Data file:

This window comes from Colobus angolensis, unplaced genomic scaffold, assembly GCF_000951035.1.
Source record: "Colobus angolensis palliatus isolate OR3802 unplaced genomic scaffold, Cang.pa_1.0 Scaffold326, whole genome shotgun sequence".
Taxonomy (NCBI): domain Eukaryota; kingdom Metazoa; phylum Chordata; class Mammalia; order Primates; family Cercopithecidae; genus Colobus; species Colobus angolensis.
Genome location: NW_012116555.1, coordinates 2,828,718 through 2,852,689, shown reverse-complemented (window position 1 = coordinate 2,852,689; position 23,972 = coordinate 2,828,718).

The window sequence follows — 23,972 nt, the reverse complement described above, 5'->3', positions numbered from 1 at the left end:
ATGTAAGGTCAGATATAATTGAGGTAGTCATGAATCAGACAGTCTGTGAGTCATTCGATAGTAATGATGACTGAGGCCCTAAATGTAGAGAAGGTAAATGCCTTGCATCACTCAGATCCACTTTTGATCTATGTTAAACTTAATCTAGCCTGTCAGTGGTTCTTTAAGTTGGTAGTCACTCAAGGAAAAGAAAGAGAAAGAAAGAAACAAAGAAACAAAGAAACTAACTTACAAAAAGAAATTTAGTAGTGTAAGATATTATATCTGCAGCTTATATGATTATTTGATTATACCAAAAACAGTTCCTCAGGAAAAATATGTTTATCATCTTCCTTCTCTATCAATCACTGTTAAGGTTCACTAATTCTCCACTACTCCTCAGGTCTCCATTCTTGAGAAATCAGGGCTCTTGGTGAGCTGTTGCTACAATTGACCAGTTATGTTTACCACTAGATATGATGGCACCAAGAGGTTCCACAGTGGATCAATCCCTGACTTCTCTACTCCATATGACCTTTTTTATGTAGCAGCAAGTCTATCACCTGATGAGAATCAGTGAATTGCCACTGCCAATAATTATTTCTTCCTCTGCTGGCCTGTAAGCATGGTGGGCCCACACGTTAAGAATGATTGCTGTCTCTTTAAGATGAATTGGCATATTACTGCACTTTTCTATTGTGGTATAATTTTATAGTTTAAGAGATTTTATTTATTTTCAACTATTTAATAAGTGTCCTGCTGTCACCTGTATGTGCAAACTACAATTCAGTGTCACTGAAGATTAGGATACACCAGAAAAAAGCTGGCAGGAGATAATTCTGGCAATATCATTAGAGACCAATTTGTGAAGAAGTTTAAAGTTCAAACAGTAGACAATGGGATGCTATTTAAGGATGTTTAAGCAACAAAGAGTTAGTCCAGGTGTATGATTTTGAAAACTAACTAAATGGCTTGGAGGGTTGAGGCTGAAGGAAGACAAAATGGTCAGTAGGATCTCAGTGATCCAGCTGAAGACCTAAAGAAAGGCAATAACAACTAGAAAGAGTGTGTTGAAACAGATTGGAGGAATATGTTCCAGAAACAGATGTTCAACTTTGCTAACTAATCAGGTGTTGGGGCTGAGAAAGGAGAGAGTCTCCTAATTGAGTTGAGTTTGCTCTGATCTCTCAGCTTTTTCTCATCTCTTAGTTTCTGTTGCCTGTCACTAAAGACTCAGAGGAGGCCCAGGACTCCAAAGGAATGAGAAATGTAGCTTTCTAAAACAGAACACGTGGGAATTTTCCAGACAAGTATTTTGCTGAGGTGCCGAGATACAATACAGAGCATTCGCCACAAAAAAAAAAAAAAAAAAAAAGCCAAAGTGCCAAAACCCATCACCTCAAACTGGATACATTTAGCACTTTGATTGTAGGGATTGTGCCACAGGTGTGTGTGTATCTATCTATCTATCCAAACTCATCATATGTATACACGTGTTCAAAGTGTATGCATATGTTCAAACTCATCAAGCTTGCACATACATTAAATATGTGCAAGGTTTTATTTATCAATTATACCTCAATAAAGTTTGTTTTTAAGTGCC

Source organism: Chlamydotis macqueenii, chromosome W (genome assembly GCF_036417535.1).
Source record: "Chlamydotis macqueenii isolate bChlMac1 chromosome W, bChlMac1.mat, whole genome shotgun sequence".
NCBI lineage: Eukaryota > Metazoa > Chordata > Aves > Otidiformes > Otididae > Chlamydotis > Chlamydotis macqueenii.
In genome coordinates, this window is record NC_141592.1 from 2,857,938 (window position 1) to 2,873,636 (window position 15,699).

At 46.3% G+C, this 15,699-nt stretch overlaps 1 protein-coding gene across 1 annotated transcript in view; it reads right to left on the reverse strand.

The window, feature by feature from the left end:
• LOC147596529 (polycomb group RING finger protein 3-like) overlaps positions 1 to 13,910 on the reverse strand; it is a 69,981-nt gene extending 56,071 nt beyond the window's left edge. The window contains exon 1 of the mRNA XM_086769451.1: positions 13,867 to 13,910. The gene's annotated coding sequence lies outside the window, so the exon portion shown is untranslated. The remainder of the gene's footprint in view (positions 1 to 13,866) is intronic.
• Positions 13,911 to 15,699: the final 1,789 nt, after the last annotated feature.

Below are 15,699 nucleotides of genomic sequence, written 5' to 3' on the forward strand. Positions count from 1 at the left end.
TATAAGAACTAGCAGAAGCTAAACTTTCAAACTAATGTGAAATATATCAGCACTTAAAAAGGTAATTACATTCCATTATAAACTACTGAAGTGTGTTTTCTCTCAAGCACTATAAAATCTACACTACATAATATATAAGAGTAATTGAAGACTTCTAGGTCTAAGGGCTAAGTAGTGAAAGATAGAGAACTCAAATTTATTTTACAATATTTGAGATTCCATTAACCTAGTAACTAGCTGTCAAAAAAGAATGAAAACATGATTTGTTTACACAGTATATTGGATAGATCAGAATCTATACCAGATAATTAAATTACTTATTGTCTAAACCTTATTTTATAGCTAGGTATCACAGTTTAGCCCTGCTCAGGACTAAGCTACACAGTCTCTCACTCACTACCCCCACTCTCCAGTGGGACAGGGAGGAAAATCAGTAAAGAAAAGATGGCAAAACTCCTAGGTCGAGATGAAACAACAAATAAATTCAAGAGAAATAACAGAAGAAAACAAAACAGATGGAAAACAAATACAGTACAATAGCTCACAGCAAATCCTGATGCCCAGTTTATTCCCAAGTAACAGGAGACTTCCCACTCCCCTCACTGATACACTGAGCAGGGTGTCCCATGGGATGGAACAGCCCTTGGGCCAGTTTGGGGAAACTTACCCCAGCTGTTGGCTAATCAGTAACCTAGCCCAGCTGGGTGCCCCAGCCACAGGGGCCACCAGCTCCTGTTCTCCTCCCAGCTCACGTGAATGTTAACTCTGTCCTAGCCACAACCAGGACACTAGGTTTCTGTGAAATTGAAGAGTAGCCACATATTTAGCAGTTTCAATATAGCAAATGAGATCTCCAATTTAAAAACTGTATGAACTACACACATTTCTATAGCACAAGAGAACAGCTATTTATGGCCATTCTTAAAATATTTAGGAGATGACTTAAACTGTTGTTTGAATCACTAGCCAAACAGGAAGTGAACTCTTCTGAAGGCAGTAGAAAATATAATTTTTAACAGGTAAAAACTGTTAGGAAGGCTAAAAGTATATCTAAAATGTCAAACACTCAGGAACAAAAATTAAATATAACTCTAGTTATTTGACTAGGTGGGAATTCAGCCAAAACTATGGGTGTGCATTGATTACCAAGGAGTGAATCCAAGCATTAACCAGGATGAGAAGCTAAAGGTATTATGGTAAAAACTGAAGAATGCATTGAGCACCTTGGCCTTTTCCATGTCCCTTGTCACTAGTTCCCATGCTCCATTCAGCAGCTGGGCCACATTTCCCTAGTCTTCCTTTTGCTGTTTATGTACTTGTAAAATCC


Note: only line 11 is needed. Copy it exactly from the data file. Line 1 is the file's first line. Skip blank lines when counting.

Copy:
At 46.3% G+C, this 15,699-nt stretch overlaps 1 protein-coding gene across 1 annotated transcript in view; it reads right to left on the reverse strand.